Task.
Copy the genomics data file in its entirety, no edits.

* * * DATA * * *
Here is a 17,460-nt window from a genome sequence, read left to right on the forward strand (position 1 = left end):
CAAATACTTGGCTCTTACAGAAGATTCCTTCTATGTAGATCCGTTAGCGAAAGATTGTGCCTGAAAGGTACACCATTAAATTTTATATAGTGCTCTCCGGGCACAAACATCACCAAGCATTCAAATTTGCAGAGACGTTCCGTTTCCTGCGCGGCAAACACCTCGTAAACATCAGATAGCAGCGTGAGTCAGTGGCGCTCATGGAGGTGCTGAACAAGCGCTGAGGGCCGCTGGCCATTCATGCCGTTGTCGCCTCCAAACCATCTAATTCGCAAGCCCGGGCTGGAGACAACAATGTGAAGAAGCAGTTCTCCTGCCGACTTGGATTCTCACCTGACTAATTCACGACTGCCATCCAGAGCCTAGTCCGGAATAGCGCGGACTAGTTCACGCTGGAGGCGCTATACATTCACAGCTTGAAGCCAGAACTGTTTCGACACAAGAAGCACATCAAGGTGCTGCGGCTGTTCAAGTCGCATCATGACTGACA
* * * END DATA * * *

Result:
Here is a 17,460-nt window from a genome sequence, read left to right on the forward strand (position 1 = left end):
CAAATACTTGGCTCTTACAGAAGATTCCTTCTATGTAGATCCGTTAGCGAAAGATTGTGCCTGAAAGGTACACCATTAAATTTTATATAGTGCTCTCCGGGCACAAACATCACCAAGCATTCAAATTTGCAGAGACGTTCCGTTTCCTGCGCGGCAAACACCTCGTAAACATCAGATAGCAGCGTGAGTCAGTGGCGCTCATGGAGGTGCTGAACAAGCGCTGAGGGCCGCTGGCCATTCATGCCGTTGTCGCCTCCAAACCATCTAATTCGCAAGCCCGGGCTGGAGACAACAATGTGAAGAAGCAGTTCTCCTGCCGACTTGGATTCTCACCTGACTAATTCACGACTGCCATCCAGAGCCTAGTCCGGAATAGCGCGGACTAGTTCACGCTGGAGGCGCTATACATTCACAGCTTGAAGCCAGAACTGTTTCGACACAAGAAGCACATCAAGGTGCTGCGGCTGTTCAAGTCGCATCATGACTGACA